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Khan Academy Announces New Mastery Learning Features

By Henry Kronk
September 11, 2018

As learners across academic levels return to school this year, there’s a good chance they’ll spend some down time watching Khan Academy videos to refresh or further the education process. And when they do, they’ll notice some new features in certain subjects. As each video winds down, they’ll be asked a set of questions. If they don’t get a certain amount right, they won’t progress to the next video. Instead, they’ll rewatch until they have mastered the content. This is what the company is calling mastery learning.

“Some students are ready to move ahead, but other students need to go back and fill in those gaps,” said Khan Academy founder Sal Khan in a release. “The gaps aren’t the student’s fault, and they’re not the teacher’s fault either. It’s just a side effect of the fixed paced, nonmastery system that most students learn in.”

Khan Academy’s Brand of Competency-Based Learning

Others might know it as competency-based learning, or a form of personalized learning. The term ‘mastery learning’ was coined by Benjamin Bloom in 1968. In the years since, a large body of research has reported on its merits.

And as a proof of concept, Khan Academy did some research of its own. A Pennsylvania district piloted their mastery learning with over 1,000 students in middle school math. Following the conclusion of the ’17-’18 school year, they report that learners who’d used the new model for at least 30 minutes per week notched a 33% higher improvement on the NWEA MAP assessment compared to those who spent 15 minutes or fewer.

“We’re incredibly heartened by the improvements we’re seeing,” said Dr. David Baugh, superintendent of the Centennial School District in Warminster, Pa, in a statement. “Mastery learning on Khan Academy has been transformative in our district. We see it making a difference in kids’ lives, and it’s helping us close identified gaps. We hope and encourage other school districts across the country to embrace something that will make a difference in student learning.”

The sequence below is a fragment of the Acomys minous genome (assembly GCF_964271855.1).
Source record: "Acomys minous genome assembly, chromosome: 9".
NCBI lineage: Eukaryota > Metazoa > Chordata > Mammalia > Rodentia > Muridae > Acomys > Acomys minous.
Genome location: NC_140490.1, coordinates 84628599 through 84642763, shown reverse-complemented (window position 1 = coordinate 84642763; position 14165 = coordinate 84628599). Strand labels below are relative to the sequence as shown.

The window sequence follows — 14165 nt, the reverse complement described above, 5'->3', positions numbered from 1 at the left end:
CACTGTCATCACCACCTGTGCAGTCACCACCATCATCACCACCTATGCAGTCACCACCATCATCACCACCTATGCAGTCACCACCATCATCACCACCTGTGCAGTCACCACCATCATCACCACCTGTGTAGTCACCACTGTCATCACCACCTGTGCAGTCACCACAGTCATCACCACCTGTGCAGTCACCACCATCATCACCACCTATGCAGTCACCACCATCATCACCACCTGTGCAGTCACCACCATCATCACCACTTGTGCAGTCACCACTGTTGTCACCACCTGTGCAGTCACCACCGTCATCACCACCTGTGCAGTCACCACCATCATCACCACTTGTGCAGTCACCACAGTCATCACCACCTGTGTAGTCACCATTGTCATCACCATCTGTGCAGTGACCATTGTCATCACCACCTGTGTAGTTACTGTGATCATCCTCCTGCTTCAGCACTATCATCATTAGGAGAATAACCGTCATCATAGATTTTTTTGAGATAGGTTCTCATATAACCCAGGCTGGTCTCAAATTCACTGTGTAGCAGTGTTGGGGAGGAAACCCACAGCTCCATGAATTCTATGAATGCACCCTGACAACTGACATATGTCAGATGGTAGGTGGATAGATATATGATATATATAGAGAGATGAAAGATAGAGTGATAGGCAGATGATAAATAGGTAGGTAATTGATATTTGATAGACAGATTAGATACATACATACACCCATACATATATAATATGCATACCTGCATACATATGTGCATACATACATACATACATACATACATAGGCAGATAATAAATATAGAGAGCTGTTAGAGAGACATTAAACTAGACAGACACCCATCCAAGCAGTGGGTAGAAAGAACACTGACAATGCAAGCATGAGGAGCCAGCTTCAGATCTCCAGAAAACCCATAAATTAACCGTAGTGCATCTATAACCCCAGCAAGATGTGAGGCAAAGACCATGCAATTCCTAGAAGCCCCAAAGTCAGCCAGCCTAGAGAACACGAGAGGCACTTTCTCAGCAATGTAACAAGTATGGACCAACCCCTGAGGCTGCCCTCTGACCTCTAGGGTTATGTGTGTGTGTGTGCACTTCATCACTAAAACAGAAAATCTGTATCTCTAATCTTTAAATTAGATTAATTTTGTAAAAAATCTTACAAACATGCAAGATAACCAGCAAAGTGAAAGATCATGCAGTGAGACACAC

The Benefits of the New Model

The 30-minute-per-weekers also were found to be 2.5 times more likely to receive a score of proficient or advanced on the standardized test. This school, furthermore, has a diverse body of students, with roughly 40% qualifying for free or reduced lunch.

“The findings from Centennial School District are significant and reflect the positive findings in mastery-learning research over the years,” said Kelli Millwood Hill, director of efficacy and research at Khan Academy. “Student learning can be accelerated in a mastery framework.”

For now, mastery lessons are available in K-12 math and grammar, high school biology, and AP subjects such as Calculus (AB and BC), Statistics, Macroeconomics, Government and Politics, and Physics. More subjects will continue to roll out as the year progresses. 

“Every teacher I know aspires to meet the individual needs of each student. However, traditional tools and curricula require teachers to make unrealistic, superhuman efforts to attain that ideal,” said Khan. “Khan Academy’s mastery learning system now allows every teacher to cater to the individual needs of every student in a way that is intuitive and frees up their time.”

While Khan Academy provides their signature short, digestible videos on topics ranging from ‘What Is an Algorithm?’ to ‘Personal Finance,’ the company has found that there’s an especially healthy appetite for their offerings among high school learners. Some of their most popular videos and units include prepping for standardized tests. The new offerings of mastery learning–with a heavy emphasis on AP subjects–further cements this trend.

Featured Image: Sal Khan at TechCrunch Disrupt 2012. TechCrunch, Flickr.